Motivation Through Goal Setting

The learning process will never stop, but we are done with the scientific and psychological discussion. It is time for you to gain some applicable concepts to help you work on your self-motivation. The key elements to remember going forward are:

  • Self-motivation is tied to self-confidence and anxiety.

It is a cyclical relationship, so to work on one, you need to work on the other two. You are going to gain information on how to reduce your anxiety to a manageable level that helps you become more productive. You are also going to find tips on how to increase your self-confidence.

Goal setting is the first step to gaining more motivation through the use of anxiety and confidence. You need goals to accomplish to have motivation. The downside to goal setting is we often try to achieve goals that are beyond our current capabilities or desire.

There is a difference between a realistic goal and a dream. A dream is something we tend to romanticize as the “perfect” goal, but we lack the desire to follow through and attain it. For example, you might have changed majors. 

You thought about the original major, what life would be like to have that career, but the reality was totally different. The learning required to reach the degree and gain a career showed that reality and your perception were separate. It does not mean you cannot achieve a dream, it just means that your acceptance of the reality versus the “dream” quality needs to happen before you can meet that goal.

So, as you begin to think about the goals you want to have, you need to consider the reality of the situation.

As a motivation quote says, “Start by doing what’s necessary; then do what’s possible; and suddenly you are doing the impossible.”

Another good example is of a person who is seriously considering going back to school to attain, at least, a cybersecurity certification. The person was considering starting this process right away, but then reality sunk in. The person holds two jobs, works six days a week, is trying to build a house and is currently living in flux between two homes.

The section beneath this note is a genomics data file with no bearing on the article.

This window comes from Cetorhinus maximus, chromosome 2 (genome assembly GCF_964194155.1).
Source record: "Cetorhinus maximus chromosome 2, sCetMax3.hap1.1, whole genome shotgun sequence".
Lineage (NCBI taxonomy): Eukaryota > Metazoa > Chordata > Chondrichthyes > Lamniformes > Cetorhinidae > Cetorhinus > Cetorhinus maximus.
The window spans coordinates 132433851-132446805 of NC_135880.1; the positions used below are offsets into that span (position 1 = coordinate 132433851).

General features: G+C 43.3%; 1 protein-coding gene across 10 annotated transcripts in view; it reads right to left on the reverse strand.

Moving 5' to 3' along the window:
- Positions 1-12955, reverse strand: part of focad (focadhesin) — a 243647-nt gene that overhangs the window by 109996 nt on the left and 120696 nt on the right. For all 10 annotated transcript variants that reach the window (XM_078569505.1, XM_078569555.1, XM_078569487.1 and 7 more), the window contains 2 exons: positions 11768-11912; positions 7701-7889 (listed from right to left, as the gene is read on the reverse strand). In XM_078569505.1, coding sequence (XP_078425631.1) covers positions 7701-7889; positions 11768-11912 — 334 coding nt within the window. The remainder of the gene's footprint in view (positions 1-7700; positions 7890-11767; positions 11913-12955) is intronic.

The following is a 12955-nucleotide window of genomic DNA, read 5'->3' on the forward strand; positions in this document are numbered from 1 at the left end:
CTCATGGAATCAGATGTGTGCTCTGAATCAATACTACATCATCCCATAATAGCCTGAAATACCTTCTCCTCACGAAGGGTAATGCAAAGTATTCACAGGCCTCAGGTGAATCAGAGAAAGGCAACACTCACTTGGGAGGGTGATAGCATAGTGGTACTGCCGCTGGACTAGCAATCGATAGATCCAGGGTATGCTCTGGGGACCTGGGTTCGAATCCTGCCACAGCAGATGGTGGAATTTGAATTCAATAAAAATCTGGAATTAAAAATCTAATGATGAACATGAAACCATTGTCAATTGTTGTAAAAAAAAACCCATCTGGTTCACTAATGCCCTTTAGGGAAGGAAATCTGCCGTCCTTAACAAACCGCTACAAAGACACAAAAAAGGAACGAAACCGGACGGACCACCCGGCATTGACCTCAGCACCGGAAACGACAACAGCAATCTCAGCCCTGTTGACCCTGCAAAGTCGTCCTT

Multiple pets and family also depend on this person to help support them, clean house, wash dishes and clothing, and make meals. The house building is going to be accomplished by this person and the family, rather than hiring a contractor. 

Time, which is already an issue, is soon to become more constrained. The reality is that taking one or two classes every eight weeks is not possible unless the person does not want to sleep and wants to open up the potential for failure.

It is better to wait on this type of goal until the person has a slightly less demanding life. Say, when the house is built and expenses are fewer, and thus the elimination of the number of working hours is less.

With the examples, you can see why it is important to assess your goal setting with a hyper-rational mind and less romanticism.

Making a List

1). Get out a piece of paper or open a word processor on your computer.

2). List the things you want to do. It can include career, relationship and other personal desires, such as travelling, learning a new hobby, and anything else. Your list could include taking an hour to clean the house. It is up to you.

3). Beside each goal, if you have not done so, write how long it would take to achieve the goal in a “perfect” situation. For example, let’s say you want to travel to Japan. A flight is $2,000 from your location, a two-week stay at a hotel is $2,000, meals will be $500, and entertainment is $1,000. You need $5,500. Due to your bills, you have $300 leftover each month. How many months would it take to afford $5,500? It would be a little over a year and a half. You can do the same for going back to school and accomplishing your career goals. You may have a program that takes 24 weeks, for $6,000, but could you do the program as it is designed, or will you need double the time?

4). You will begin working on the short-term goals first. Let’s say you want to clean your home. It will take an hour. Get up now and accomplish that goal. You can come back to the book when you are done. In fact, any short-term goal you wrote down that can be completed right now—go do it.